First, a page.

Bacardi demands his right to sue Cuba for the properties confiscated in 1960
The well-known Cuban alcoholic beverage company Bacardi, established in Bermuda in 1965, is demanding its right to seek justice for the confiscation of its properties in Cuba by the Fidel Castro government almost 60 years ago.
Speaking to The Royal Gazette, the company said: "Bacardí, like many others, is a company that lost all of its Cuban properties in illegal confiscation without compensation."
"We support the right and ability of those affected to seek justice and avoid further trafficking of stolen property," he added.
These statements by Bacardí come as a result of the administration of Donald Trump allowing a section of Title III of the Helms-Burton Act to enter into effect this month, which codified all sanctions against Cuba and is considered the backbone of the six decades of economic embargo from Washington to Havana.
Title III of the Law allows for the protection of property rights in Cuba, creating the opportunity to sue those who "traffic" with confiscated properties as a result of the triumph of the Revolution.
For its part, the State Department plans to allow Title III of the law to enter into force with a "partial exception" to protect US companies and some US allies.
However, two days ago Secretary of State, Mike Pompeo, said that Title III of the Helms-Burton Act will be suspended for one month because it is in the "national interests" of the United States and will accelerate a "transition to the democracy "in Cuba.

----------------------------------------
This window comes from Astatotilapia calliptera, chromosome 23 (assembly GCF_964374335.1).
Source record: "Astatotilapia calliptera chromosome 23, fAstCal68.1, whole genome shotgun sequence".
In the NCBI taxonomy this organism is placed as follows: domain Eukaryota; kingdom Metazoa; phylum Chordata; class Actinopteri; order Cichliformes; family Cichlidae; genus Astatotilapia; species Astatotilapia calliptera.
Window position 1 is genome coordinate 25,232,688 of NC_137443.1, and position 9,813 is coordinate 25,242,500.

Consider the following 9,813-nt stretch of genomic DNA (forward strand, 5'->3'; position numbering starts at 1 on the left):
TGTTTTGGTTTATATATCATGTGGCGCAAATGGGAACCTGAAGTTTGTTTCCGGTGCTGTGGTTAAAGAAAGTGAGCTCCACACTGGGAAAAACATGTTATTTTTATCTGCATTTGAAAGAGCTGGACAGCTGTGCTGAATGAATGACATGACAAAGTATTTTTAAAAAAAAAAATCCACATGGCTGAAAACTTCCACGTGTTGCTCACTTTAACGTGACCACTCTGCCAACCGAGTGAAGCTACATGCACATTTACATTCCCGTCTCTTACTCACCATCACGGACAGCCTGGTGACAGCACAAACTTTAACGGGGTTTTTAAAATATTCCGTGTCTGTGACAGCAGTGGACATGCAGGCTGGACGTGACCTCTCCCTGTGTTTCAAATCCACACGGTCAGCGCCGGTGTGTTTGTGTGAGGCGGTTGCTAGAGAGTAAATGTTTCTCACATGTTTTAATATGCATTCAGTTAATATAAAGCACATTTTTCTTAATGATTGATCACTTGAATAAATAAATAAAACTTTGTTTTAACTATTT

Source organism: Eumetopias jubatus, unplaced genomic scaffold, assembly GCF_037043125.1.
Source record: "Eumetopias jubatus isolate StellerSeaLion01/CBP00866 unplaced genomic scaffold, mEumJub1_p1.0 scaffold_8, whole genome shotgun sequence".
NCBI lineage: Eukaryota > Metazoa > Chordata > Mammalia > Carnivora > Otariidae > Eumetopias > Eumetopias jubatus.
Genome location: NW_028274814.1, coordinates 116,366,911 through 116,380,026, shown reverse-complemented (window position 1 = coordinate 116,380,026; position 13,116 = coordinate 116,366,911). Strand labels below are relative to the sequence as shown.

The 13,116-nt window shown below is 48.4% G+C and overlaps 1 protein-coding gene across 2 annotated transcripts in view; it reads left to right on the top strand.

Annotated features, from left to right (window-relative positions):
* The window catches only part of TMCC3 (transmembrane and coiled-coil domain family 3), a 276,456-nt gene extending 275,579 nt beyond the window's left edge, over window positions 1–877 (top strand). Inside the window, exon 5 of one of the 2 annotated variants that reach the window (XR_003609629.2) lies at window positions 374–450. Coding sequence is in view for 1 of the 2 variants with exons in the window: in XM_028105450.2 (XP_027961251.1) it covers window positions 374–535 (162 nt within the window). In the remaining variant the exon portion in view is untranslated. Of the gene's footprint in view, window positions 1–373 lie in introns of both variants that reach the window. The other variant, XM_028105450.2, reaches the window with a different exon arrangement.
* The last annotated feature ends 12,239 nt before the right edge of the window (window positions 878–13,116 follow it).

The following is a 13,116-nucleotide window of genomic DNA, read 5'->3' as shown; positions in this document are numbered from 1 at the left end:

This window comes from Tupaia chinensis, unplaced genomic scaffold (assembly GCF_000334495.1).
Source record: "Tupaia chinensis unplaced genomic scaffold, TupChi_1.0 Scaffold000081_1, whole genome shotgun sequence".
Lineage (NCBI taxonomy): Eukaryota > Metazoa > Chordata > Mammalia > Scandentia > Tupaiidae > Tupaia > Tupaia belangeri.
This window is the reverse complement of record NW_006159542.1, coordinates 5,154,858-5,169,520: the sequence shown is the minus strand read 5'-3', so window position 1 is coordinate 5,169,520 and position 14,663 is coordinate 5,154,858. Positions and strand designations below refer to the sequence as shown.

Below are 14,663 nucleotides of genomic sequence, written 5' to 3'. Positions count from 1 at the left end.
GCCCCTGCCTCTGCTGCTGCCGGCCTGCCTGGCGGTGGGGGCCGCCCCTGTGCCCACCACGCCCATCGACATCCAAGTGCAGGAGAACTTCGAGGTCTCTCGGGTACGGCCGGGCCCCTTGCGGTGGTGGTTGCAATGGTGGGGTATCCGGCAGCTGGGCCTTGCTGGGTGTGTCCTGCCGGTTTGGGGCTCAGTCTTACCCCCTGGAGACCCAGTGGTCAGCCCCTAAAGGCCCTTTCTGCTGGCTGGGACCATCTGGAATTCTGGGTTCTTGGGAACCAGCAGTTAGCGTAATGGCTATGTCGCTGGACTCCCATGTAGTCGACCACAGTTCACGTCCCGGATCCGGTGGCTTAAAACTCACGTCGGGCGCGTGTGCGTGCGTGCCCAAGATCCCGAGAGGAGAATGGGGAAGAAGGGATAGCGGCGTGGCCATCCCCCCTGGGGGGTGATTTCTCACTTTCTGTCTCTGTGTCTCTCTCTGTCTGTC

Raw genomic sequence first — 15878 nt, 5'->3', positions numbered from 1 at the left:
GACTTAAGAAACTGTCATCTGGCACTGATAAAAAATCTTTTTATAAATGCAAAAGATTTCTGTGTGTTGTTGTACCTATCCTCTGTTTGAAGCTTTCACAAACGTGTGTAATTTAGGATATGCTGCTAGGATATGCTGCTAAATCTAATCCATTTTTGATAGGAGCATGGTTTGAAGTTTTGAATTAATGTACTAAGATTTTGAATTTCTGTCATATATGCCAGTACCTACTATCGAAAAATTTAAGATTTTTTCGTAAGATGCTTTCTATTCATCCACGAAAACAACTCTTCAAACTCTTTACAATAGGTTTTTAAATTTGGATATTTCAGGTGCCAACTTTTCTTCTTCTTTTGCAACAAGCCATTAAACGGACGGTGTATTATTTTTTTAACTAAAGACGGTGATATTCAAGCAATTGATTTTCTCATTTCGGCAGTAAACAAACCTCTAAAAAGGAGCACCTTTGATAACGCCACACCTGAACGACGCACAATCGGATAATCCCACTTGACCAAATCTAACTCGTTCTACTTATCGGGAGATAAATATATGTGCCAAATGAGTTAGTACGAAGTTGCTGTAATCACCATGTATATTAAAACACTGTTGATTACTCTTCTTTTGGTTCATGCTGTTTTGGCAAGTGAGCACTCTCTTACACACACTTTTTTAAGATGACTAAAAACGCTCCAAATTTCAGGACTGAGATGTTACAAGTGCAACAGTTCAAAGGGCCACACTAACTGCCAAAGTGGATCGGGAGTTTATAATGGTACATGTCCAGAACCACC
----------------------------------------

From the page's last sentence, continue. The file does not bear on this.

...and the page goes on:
Bacardí - founded in Santiago de Cuba in 1862 - left the island for Bermudas in 1965, after the communist government confiscated its properties in October 1960.
According to the aforementioned media, "although the loosening of this week's suspension limits trials under Title III to a list of around 200 Cuban companies and government agencies that are already subject to special sanctions by the United States because They are linked to the Cuban intelligence and military ministries, there are indications that stronger action could be on the way. "
The Trump administration said its last Title III suspension would expire after 30 days, while most of the previous suspensions have lasted six months.
For his part, Mahesh Madhavan, CEO of Bacardí, told The Royal Gazette that he expected Bacardi's global headquarters to remain in Bermuda for the next "500 years" and that "Bermuda is our home now."
This new measure by the US government comes as a kind of reprisal, since Cuba has given unconditional support to Nicolás Maduro in the midst of the humanitarian crisis in Venezuela.